The Value of Family Is the Best Gift to Give This Holiday Season


 

In November 1998, Stephen and Carol Anne Steiner of Crystal Lake, Illinois, received a phone call that changed their lives forever. Without any hesitation, their answer was “yes, absolutely.” On Jan. 27, 1999, Stephen and Carol Anne flew to St. Louis, Missouri. By that evening, they had a beautiful one-year-old boy in their arms that they were ready to take home. Although the adoption wasn’t finalized until July 1999, Carol Anne and Stephen knew that “he was ours from day one.”

That boy was Jonathan Steiner. Now 23 years old, Jonathan is a sociable, kind, and respectful college student; and talented eight-sport Special Olympics athlete.

Jonathan began competing with Northern Illinois Special Recreation Association (NISRA) in Crystal Lake as a Young Athlete, when he was seven years old. At eight years old, Jonathan’s first traditional Special Olympics sport was tennis. As he grew older, he began to join more team sports and soon enough, his schedule was jam-packed. Along with tennis, Jonathan now competes in basketball, bocce, flag football, golf, soccer, softball, and volleyball. Jonathan has earned numerous medals and more than five State Championship titles.

Jonathan is currently working on the curriculum to become a Special Olympics Athlete Leader. Athlete leader training focuses on awareness and listening skills for not only athletes, but also for volunteers, staff, and family members with whom they interact.

Additionally, Jonathan takes courses at McHenry Community College (MCC) and serves as a Sports Manager for all of their athletic teams. He recently received the Athletic Special Recognition Award from MCC for his spirit, camaraderie, and dedication to the MCC athletes and the entire athletic department.

Through Jonathan’s involvement in Special Olympics Illinois, he has developed social skills that make him a very popular and respected athlete, on and off the court, not only by other athletes, but also by coaches. Jonathan has created new friendships with his teammates, and even some of his competitors as well. His outgoing and kind-hearted spirit is hard to forget, and anyone can bet that they will receive a warm smile and great conversation when seeing Jonathan. Just like with the athletes at MCC, Jonathan is the biggest cheerleader for all of his fellow Special Olympics athletes.

Shockingly, life has not always been happiness and high fives for Jonathan or his family. According to his parents, Jonathan is now a “totally different person” than he was before joining Special Olympics Illinois. When he was younger, Jonathan exhibited behavioral issues and poor social skills. It was suggested from his therapists that getting him into sports might help.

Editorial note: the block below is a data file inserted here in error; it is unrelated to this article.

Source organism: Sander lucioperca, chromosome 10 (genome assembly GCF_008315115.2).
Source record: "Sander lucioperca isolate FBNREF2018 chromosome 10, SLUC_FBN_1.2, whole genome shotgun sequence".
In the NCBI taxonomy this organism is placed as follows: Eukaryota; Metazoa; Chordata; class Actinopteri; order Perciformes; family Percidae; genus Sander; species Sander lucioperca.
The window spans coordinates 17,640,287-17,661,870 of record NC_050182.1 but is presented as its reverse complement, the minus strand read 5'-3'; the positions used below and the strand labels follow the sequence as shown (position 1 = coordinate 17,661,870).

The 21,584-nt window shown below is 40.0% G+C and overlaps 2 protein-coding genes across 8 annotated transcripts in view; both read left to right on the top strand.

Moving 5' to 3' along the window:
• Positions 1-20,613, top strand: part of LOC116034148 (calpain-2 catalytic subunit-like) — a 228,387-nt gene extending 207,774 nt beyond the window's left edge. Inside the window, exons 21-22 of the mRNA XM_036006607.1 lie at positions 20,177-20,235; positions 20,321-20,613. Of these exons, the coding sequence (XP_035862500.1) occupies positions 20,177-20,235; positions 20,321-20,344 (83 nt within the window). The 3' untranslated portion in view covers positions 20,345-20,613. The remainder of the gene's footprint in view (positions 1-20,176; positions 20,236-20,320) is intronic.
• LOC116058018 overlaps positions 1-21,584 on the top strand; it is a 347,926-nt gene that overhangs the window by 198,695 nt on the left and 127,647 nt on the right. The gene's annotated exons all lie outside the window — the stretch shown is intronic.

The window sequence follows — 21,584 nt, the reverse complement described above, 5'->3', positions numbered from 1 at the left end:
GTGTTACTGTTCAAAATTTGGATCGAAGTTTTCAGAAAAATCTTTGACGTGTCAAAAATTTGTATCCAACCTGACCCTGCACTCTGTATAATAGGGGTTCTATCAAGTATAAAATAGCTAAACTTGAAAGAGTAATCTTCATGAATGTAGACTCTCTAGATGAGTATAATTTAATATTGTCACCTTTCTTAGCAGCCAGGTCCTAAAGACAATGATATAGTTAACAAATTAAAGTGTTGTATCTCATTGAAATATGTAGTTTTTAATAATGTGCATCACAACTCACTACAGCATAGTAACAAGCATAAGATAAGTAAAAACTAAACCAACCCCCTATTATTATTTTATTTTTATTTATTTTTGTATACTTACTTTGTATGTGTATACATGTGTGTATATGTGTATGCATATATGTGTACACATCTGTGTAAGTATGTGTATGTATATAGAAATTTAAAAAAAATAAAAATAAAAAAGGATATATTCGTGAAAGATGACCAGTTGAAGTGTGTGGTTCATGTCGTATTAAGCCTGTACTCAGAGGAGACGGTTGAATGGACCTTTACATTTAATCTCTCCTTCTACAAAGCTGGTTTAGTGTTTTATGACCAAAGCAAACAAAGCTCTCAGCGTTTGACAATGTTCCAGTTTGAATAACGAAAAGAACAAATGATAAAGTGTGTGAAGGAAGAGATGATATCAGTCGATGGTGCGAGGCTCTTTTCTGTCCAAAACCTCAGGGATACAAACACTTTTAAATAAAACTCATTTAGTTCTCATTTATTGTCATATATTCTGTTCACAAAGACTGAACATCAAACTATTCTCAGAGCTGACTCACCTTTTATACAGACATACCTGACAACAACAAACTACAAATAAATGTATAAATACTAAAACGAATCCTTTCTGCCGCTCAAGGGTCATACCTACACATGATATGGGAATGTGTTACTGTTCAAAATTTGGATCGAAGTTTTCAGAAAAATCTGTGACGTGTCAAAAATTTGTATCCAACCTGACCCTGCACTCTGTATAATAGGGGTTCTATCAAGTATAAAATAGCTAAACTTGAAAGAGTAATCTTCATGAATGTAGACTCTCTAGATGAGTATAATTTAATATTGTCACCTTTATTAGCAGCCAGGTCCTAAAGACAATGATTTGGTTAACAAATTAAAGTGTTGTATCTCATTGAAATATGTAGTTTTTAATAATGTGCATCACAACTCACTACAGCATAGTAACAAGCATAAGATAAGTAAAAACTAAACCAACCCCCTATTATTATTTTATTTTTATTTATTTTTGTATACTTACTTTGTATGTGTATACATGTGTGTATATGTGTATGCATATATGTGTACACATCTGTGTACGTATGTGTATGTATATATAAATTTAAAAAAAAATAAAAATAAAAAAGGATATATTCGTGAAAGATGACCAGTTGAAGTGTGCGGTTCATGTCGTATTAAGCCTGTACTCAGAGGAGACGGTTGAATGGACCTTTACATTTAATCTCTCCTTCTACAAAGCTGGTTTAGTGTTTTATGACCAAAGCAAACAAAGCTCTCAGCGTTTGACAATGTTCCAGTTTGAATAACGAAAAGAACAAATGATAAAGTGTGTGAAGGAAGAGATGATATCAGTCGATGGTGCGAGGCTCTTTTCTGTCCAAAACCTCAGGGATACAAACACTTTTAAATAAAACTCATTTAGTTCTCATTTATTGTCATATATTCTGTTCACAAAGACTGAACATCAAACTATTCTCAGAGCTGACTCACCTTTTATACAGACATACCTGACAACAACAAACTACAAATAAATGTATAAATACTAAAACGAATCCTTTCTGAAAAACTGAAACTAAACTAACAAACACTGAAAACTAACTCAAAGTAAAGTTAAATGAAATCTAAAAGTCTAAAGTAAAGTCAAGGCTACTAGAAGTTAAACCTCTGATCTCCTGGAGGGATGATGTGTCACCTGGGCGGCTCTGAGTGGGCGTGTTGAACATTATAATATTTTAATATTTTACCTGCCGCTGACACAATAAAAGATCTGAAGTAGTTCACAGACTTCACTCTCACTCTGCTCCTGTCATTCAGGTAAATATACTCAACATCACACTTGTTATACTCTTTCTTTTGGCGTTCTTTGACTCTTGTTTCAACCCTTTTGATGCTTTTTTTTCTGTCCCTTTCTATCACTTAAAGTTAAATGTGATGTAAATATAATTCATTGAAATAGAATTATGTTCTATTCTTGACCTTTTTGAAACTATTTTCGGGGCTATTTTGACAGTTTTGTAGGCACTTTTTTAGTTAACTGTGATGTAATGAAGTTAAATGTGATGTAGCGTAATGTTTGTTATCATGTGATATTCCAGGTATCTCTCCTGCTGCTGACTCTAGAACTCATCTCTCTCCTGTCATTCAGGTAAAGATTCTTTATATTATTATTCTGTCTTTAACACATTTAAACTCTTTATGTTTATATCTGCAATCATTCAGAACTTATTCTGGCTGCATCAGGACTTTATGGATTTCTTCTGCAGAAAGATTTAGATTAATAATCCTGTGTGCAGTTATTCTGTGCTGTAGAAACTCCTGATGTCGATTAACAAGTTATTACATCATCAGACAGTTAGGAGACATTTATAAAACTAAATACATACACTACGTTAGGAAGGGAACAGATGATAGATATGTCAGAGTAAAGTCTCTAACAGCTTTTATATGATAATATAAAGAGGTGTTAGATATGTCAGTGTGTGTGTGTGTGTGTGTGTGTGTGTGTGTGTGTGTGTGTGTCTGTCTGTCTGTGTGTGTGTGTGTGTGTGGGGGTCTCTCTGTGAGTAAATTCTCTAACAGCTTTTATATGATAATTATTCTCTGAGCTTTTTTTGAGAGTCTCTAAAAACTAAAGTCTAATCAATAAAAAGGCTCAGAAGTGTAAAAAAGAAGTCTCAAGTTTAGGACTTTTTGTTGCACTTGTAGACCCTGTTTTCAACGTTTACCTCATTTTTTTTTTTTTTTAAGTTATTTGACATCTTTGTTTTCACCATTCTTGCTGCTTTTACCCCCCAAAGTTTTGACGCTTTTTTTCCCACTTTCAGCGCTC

When Jonathan first started participating with NISRA in Special Olympics sports, he didn’t enjoy being with his teammates and he didn’t know how to accept losing. He would easily get angry and at times become physically aggressive, especially after a loss. After time, through continuing with competition, and with help from his parents and coaches, Jonathan’s behaviors started to dissipate. He now loves being a part of a team and understands that “it’s about if I give my best efforts, don’t give up, and most importantly, have fun doing it. After a while I realized that’s what truly matters more than getting a gold medal, or an A in a class, or being the best in a competition.”

Not only did being involved with NISRA and Special Olympics help Jonathan with his social skills and behavioral issues, but it also helped him understand the importance of structure, relationship building, and family. It was only after seeing his teammates with their parents and siblings that Jonathan started to understand the concept of having a family. Before then, Jonathan thought that he was with Carol Anne and Stephen all the time because they lived in the same house.

Meeting other Special Olympics families was also a huge help for Carol Anne and Stephen. For them, it was comforting to talk with other parents who could relate and were experiencing similar situations and struggles in their lives.

Now, after 15 years of competing with Special Olympics Illinois, Jonathan can’t imagine his life without his support systems. “Family means everything to me. Not only my parents, but NISRA, Special Olympics and MCC have been like a second family to me.”

Jonathan is not hesitant to acknowledge that he would not be the person he is today without the help of his parents, coaches, teachers, friends and supporters throughout the years. It’s clear that Jonathan is a great role model and will have many more successes to come in his life. He is currently studying Therapeutic Recreation, as his goal is to become a Recreational Therapist so he can give back to others because he feels that so many others have given so much to him.

Jonathan has so much spirit, and his spirit of giving is contagious. During the holidays, please join Six Flags Great America in celebrating athletes like Jonathan Steiner and the value of the many different “families” that he has in his life. None more important than that of his parents, Stephen and Carol Anne.

Between November 27 and December 30, Six Flags Great America will support Special Olympics Illinois through a “Round Up at the Register” campaign during their annual Holiday in the Park lights experience.

During that time, guests will be able to round up their change during their purchase at any retail location to support athletes like Jonathan. Now in its third season, Holiday in the Park has been re-imagined as a socially-distanced, walk-through experience for the family featuring over 2.5 million dazzling lights plus entertainment. For more information, please visit sixflags.com/greatamerica/events/holiday-in-the-park-lights.